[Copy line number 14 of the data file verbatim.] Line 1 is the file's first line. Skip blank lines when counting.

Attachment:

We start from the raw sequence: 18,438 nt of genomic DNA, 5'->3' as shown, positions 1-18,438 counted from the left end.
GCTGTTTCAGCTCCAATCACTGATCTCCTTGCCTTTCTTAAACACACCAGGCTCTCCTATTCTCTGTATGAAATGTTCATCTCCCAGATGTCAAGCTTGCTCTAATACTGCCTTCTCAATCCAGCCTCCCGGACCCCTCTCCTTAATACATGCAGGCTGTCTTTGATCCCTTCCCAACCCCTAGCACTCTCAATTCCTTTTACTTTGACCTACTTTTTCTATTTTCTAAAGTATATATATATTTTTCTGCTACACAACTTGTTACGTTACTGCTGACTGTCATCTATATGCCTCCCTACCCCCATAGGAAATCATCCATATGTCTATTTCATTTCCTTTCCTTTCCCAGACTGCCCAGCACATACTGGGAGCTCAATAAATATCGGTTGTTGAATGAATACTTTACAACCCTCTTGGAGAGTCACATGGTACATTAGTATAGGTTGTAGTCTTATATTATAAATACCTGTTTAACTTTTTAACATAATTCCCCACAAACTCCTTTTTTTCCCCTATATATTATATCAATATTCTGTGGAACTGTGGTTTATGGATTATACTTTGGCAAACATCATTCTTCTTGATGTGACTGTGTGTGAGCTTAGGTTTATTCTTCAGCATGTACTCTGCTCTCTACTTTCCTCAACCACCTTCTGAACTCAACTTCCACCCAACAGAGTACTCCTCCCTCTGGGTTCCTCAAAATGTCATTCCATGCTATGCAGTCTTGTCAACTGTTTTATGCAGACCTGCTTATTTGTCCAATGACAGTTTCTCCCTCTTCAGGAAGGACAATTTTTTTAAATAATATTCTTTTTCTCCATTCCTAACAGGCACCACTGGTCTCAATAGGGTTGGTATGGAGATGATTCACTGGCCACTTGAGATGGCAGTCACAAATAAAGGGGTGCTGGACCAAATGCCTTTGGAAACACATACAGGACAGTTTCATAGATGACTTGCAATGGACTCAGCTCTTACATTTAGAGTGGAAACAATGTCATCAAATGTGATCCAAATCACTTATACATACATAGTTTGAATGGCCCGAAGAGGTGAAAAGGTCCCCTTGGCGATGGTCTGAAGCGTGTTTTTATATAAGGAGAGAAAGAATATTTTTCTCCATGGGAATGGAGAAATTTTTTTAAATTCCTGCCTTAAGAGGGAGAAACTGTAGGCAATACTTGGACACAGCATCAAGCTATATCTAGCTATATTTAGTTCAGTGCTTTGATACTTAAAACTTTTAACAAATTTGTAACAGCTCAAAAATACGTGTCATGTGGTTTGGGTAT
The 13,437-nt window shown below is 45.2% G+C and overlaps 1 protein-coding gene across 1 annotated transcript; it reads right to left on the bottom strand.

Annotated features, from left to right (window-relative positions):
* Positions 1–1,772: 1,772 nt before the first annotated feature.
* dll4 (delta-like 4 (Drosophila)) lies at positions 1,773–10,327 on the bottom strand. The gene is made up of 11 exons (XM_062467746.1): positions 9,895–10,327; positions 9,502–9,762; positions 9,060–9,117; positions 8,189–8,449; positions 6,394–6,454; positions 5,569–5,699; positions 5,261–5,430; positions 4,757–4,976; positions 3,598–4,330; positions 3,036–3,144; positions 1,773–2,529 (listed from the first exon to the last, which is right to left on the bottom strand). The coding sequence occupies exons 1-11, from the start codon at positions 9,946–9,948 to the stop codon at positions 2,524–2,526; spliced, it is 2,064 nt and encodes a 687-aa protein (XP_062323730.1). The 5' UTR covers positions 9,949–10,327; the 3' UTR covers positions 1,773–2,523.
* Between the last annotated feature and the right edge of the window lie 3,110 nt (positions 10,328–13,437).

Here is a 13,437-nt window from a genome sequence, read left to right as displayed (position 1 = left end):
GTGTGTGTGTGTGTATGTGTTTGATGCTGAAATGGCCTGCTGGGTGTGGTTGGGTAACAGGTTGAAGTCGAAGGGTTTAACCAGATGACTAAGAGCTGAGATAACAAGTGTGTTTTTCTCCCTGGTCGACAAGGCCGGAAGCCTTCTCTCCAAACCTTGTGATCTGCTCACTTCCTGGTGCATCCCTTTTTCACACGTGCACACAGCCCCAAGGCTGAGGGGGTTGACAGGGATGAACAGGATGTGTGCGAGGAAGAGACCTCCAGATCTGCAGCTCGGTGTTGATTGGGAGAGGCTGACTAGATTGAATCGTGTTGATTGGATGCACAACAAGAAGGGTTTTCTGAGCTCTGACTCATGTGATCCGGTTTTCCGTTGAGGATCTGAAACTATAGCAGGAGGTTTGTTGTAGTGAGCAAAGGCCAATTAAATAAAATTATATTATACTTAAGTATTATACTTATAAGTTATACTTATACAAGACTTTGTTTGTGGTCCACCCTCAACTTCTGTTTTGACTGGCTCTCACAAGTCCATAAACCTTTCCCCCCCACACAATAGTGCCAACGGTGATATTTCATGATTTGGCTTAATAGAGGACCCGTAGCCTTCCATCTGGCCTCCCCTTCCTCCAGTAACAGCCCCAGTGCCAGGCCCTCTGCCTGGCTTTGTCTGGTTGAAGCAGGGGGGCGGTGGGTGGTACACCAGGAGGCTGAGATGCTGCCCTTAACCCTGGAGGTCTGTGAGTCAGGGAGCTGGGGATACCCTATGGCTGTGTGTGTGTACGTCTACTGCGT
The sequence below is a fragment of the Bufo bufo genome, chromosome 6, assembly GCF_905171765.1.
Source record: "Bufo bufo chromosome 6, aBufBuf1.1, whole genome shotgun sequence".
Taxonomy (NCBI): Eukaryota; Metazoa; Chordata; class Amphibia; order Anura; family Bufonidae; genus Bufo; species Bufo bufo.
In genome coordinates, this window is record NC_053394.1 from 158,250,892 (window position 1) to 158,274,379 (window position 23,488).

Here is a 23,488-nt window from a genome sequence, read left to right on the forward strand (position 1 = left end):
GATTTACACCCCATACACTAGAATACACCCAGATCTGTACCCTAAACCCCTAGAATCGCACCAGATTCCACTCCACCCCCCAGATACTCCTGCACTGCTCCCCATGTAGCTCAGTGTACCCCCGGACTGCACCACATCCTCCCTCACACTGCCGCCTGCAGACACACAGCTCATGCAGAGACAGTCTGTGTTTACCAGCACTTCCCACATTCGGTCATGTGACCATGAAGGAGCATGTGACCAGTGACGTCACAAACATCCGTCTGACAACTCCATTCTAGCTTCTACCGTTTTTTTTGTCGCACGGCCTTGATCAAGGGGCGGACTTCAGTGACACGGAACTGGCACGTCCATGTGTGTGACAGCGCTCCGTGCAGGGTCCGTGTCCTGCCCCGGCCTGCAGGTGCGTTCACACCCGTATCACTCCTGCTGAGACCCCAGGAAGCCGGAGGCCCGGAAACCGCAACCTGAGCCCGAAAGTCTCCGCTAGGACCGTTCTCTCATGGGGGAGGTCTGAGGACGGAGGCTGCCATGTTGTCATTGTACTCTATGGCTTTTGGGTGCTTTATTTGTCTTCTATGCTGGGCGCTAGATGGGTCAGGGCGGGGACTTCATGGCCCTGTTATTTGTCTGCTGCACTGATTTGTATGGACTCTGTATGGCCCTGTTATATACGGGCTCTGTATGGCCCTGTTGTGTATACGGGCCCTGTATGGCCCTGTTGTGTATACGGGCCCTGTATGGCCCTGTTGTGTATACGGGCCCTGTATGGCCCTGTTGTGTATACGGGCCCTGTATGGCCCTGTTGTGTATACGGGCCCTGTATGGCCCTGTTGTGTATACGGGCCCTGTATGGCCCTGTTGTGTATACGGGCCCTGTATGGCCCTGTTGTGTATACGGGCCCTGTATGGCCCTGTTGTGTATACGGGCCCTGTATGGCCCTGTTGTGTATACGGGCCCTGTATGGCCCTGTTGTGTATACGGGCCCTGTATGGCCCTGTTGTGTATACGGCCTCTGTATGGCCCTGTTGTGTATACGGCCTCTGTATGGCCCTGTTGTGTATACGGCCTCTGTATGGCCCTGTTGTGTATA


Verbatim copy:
Here is a 23,488-nt window from a genome sequence, read left to right on the forward strand (position 1 = left end):